Motherhood is a special time. A time to watch your child experience all the new things in life as you did when you were a child. Memories for them will carry them on forever.






                              THIS READING APE DOES AUTHOR SPOTLIGHT

                        DR. WILLIE WHITE'S RELIGIOUS COLUMN



Weeping For A Night Joy cometh In The Morning

Psalm 30:5

 

For His anger endureth but a moment; in His favor is life; weeping may endure for a night, but joy cometh in the morning.

 

With the lingering bitter taste of this disappointing election and the shock of it is being expressed in different ways from shock to anger and outrage; let me encourage myself and all that weeping may endure for a night, but joy comes in the morning.

What this mean is that yes we are hurting and disappointed to the feeling of anger while analyzing what could have been done different. I am not sure of the answer, but during my prayer and meditation time it was revealed to me; the people wanted Hillary, but God wanted Trump. God being supreme always gets His way. God knows the outcome and the effectiveness of his presidency. Please take comfort in knowing that God protects and cares for His people. He is true to His promise of never to leave nor forsake His own.

If the above revelation is true, these questions come to mind, what is God trying to teach America? Has this country moved too far from God being founded on Christian principles? Is He trying to teach America that all humanity is linked through His Spirit? A divided country will not stand.

In my heart and I believe that in her coalition's hearts she is our President and we will always honor her tireless work improving the lives of others.

Let me close by saying, cry if we must, lament if we will because we participated in a Democracy that we all believed in and fought for our beliefs with dignity, honesty and integrity. Sometimes those values are overshadowed by lies, deceit and dishonesty, but hold to our principles that truth will win in the end and joy will come in the morning.

In our difficult times remember these two scriptures, (1) no weapon that is formed against thee shall prosper; and every tongue that shall rise against thee in judgment thou shalt condemn (Isaiah 54:17ab), and (2) weeping may endure for a night, but joy cometh in the morning (Psalm 30:5c).

Comments are welcome

[email protected]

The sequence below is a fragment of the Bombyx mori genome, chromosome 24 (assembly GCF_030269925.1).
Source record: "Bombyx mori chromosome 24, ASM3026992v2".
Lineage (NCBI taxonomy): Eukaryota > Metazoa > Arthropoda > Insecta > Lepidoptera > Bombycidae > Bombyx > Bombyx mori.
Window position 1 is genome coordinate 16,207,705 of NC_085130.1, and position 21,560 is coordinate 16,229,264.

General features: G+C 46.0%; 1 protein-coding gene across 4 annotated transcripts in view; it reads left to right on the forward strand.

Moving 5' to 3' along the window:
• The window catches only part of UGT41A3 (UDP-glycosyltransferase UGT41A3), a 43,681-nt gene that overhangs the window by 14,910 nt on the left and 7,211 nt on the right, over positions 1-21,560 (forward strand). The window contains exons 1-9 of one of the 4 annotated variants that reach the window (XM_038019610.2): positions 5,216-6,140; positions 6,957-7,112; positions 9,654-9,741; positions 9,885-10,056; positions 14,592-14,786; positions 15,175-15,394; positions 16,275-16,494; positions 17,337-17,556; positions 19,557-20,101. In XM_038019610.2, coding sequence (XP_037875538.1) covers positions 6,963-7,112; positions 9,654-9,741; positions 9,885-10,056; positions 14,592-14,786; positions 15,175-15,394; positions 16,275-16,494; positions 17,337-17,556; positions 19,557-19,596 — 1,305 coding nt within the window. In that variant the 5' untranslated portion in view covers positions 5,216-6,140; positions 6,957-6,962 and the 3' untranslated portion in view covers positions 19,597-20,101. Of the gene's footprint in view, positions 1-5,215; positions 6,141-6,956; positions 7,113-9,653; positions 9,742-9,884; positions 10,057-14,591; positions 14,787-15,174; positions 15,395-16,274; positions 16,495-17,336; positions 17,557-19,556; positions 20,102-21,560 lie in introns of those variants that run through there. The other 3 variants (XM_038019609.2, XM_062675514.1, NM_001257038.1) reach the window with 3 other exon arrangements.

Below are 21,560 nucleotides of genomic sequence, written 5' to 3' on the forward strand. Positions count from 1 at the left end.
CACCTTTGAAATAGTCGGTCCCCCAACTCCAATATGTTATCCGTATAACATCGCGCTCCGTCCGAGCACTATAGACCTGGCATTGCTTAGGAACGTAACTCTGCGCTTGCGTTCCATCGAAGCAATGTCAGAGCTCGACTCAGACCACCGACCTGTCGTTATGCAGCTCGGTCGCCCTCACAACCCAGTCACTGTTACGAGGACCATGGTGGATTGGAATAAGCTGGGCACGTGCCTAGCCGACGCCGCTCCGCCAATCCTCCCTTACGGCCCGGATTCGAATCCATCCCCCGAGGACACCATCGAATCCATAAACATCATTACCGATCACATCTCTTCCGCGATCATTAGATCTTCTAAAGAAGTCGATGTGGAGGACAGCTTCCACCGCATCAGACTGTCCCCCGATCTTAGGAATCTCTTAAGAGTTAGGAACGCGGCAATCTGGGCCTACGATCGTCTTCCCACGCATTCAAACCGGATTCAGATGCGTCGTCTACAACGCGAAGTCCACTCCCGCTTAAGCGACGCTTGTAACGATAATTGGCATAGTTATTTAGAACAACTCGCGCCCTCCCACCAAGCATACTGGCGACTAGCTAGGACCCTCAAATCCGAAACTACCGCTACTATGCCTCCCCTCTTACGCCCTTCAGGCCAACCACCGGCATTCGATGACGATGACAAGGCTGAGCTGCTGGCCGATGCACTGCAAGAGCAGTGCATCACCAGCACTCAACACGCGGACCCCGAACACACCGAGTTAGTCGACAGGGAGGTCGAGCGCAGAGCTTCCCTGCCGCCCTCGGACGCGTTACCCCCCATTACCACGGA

http://willie-writing.blogspot.com

www.goodshepherdwritingandpublishing.com

Shout For Joy

Psalm 63:5

 

My soul shall be satisfied as with marrow and fatness; and my mouth shall praise thee with joyful lips.

 

The Psalmist is expressing the joyfulness felt and expressed by all believers and rightly so being that Christ is the Savior of the world who bled suffered and died redeeming man from sin. It is worth noting that the Psalmist's expression give rise believers have in Christ as He is the complete joy of our salvation and the blessings it brings. When complete joy and gladness is felt from the soul tells me that Christ is the head and center of the believer's life, then the believer shouts for joy in total praise continuously.

How do you praise the Lord? Is it with a joyful noise praising Him for His goodness, grace, love and mercy? Do we say thank You God for sending Your Son Jesus to die for my sins so that I may spend eternity with You? Don't forget to say thank You Jesus for You willingly left Your heavenly home to put on humanity to pay man's sin-debt.

As we celebrate Christ's birth which is set aside as Christmas, this is a joyful time of the year as all nations celebrate the birth of Christ and the joy and gladness from His birth. Christ is Christmas; without His birth there would be no Christmas to celebrate; therefore, do not X Christ out of Christmas.

Shout for joy Christ our Savior is born.

 

Guided By A Star

Matthew 2:2

 

...Where is He that is born King of the Jews? For we have seen His star in the east and are come to worship Him.

 

If we were to ask this question, who are these men who followed a star to find the newborn King? These were the wise men that were religious men and had heard of the prophecy. They like so many others had waited for the fulfillment of God's promise that He would send a Savior who would make a one-time sin atonement of the world. The much anticipated day had come and Christ the King was born.

As stated in a previous writing that God unique methods to announce the birth of His Son Jesus Christ. He used angels to tell the shepherd abiding in the fields that His Son was born and the heavenly host joined in the celebration of Christ's birth. In this setting God is using a star to lead some religious men to where Christ was.

Christ's star is still shinning bright for the entire world to see; therefore, the question now becomes, Are you following His star? He is the bright and morning star that the world cannot dim with its sinful conditions. All believers represent the star of Jesus as we are the lit candles and the church is the city set high upon a hill shinning brightly in this sin-darkened world.

Therefore, believers, let your Christ star shine for the world to see.

Thank you for your wonderful insight and wisdom in helping to resolve complex problems.   Peter